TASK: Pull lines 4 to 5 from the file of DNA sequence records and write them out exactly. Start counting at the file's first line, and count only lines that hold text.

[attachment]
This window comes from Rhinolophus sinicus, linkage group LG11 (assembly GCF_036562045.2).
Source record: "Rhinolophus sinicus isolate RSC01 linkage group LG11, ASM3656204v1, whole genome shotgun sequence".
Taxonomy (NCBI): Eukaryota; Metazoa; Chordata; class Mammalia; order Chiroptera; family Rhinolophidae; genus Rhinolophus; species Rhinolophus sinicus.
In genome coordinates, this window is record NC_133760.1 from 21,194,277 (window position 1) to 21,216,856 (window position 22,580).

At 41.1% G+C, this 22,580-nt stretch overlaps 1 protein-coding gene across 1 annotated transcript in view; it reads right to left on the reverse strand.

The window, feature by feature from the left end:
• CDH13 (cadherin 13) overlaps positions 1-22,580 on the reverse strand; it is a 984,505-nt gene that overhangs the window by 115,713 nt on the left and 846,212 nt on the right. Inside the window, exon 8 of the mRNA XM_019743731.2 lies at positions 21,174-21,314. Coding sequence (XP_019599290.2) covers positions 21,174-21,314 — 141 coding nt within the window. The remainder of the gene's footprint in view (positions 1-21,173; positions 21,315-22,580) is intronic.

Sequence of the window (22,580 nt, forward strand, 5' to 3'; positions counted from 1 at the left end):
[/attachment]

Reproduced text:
In genome coordinates, this window is record NC_133760.1 from 21,194,277 (window position 1) to 21,216,856 (window position 22,580).

At 41.1% G+C, this 22,580-nt stretch overlaps 1 protein-coding gene across 1 annotated transcript in view; it reads right to left on the reverse strand.